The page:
Injection Molding Guide: The Silicone Rubber Injection Molding Process

Liquid injection molding (LIM) is an industrial fabrication process that molds materials into a broad range of components and products. Unlike the standard reaction injection molding process, which relies on pressurized impingement mixing, liquid injection molding uses a mechanical mixing process that focuses mainly on liquid silicone rubber (LSR) and similar elastomeric materials.

Injection molding of High Consistency Rubber (HCR), the oldest form of producing silicone rubber parts, continues in widespread practice around the globe. Nonetheless, the liquid injection molding process has gained a reputation as the preferred process among many manufacturers of rubber parts, because of its superior end-of-product performance – durability, tensile strength, flexibility, and accuracy. In addition, the liquid injection molding process facilitates high levels of automation, and the ability for 24/7 production.

One of the primary keys to the flexibility of liquid injection molding has to do with the unique properties of liquid silicone materials. The material has superior heat and flame resistance characteristics, withstanding temperatures over 250°C, and as low as of -90°C. In addition, silicone material provides unparalleled formability qualities, which allows for transparency or coloring of the finished product.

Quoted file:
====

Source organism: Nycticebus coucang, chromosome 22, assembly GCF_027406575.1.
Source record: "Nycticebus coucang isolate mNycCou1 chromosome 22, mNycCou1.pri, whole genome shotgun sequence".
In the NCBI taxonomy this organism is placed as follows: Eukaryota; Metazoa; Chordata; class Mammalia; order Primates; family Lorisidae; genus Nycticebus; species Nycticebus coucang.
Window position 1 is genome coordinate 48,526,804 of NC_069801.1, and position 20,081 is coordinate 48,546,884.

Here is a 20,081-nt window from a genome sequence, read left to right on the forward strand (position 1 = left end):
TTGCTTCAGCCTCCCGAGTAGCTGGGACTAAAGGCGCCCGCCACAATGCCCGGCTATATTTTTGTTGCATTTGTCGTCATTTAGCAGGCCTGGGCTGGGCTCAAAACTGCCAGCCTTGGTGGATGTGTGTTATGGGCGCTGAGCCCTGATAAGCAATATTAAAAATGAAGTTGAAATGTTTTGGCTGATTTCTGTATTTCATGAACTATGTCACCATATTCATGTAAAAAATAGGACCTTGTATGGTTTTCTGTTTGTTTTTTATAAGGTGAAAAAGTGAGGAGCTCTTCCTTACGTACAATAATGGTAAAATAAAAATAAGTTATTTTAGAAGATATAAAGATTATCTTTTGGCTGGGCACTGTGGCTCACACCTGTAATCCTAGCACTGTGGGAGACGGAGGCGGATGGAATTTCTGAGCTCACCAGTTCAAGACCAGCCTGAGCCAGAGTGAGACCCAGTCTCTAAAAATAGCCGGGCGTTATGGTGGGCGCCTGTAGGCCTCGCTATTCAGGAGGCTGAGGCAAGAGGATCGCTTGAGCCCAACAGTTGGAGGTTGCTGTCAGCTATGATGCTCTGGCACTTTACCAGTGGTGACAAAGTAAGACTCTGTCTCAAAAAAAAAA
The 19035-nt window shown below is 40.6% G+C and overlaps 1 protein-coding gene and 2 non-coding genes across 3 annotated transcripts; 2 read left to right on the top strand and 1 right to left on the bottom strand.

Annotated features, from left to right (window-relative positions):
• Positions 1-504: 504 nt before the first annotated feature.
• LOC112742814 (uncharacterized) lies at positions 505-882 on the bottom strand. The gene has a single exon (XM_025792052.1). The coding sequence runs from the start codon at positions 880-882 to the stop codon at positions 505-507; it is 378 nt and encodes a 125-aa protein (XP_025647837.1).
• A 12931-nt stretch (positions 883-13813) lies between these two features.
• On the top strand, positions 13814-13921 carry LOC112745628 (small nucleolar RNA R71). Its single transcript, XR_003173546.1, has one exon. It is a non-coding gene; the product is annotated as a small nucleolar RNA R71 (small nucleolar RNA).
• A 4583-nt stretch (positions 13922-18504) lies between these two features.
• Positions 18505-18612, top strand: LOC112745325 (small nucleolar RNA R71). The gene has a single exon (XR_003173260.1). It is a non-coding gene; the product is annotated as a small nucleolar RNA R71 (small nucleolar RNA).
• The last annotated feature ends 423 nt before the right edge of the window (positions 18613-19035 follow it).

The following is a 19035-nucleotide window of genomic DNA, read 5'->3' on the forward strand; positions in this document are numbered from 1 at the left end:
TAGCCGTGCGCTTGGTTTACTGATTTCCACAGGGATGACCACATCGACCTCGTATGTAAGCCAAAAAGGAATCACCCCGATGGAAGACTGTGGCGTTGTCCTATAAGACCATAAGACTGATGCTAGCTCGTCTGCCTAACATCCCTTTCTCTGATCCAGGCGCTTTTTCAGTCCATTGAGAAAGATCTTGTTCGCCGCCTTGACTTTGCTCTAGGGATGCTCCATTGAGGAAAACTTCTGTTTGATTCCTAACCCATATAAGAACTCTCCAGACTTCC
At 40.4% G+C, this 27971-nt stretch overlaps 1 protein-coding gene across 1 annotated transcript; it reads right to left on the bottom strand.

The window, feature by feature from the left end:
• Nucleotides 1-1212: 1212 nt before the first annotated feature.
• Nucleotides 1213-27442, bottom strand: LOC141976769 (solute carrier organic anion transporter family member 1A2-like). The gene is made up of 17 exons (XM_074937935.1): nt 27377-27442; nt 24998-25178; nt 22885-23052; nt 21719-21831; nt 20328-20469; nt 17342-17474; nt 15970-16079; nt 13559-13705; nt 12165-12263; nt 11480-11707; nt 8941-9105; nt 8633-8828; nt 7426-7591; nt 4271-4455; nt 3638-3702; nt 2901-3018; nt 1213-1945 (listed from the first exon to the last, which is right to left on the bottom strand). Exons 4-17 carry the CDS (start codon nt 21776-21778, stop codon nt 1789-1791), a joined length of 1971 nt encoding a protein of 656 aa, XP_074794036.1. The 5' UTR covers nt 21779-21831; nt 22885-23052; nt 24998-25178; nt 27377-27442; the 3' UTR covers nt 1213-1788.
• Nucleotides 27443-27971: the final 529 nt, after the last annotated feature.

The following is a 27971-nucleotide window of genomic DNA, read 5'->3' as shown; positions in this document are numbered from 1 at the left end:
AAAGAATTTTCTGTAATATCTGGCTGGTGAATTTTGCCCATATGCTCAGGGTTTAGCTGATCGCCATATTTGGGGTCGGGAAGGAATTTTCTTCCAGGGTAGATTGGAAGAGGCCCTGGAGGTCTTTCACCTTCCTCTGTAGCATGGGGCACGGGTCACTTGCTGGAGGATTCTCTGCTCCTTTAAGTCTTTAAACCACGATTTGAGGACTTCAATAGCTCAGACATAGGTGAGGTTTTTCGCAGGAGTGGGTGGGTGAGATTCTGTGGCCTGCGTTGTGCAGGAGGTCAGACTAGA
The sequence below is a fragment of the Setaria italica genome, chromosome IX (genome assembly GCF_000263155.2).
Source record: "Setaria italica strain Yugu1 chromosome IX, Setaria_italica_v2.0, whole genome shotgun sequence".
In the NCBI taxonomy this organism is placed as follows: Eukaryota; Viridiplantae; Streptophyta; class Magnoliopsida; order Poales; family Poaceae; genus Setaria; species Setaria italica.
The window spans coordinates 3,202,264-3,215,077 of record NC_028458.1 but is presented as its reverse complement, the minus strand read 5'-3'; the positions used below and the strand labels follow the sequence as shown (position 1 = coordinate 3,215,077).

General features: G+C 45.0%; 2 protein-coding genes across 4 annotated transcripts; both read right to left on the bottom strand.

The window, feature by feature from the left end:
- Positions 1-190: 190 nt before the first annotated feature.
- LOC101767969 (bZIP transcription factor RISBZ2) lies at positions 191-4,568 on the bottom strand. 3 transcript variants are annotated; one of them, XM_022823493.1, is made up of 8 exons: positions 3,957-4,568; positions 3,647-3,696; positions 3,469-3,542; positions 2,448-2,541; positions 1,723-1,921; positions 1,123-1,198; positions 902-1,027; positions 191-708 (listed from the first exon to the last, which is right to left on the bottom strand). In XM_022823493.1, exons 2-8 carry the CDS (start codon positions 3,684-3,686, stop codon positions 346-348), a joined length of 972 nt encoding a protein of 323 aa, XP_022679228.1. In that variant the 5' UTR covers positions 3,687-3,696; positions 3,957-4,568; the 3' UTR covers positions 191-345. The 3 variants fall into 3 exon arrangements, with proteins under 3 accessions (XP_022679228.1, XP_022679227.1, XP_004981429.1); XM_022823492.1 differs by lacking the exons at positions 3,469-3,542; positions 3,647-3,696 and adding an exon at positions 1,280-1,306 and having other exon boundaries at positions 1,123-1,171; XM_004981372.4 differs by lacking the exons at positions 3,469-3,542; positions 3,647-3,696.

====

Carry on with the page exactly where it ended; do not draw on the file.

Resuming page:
Just about every industry imaginable has discovered the opportunities presented in the liquid injection molding process, including the following:

Injection Molding Industries

The thermal, chemical, and electrical resistance of LSR allows for a broad range of products, including components seals, o-rings, isolators, valves, cables, electronic components, and other parts. Liquid silicone rubber maintains its integrity under sterilization. The biocompatible features of LSR also make it safe for products that have contact with the skin.

How the Liquid Silicone Injection Molding Process Works

The materials commonly used in the LIM process are silicones and acrylics. The process requires the use of a spring-loaded pin nozzle to help prevent the machine hardware from becoming clogged with materials. The spring-loaded mechanism permits the injection pressure to be higher than the pressure of the extruder barrel, which keeps the channel unblocked.

Utilizing a pump the LIM method brings together an apportioned mixing and dispensing of LSR. One plunger holds the base forming plastic, which can be strengthened with additives and fibers. The other plunger contains the catalyst. Each will be pumped in a 1:1 ratio into a static mixer, which triggers the mixing reaction.

The liquid mixture is then injected into a sealed mold where it is heated at temperatures from 180 to 200 C, or 355 to 390 F. It starts out as a fluid and is then heated within the mold to initiate curing. Once it hardens, the molding machine ejects the nearly finished part.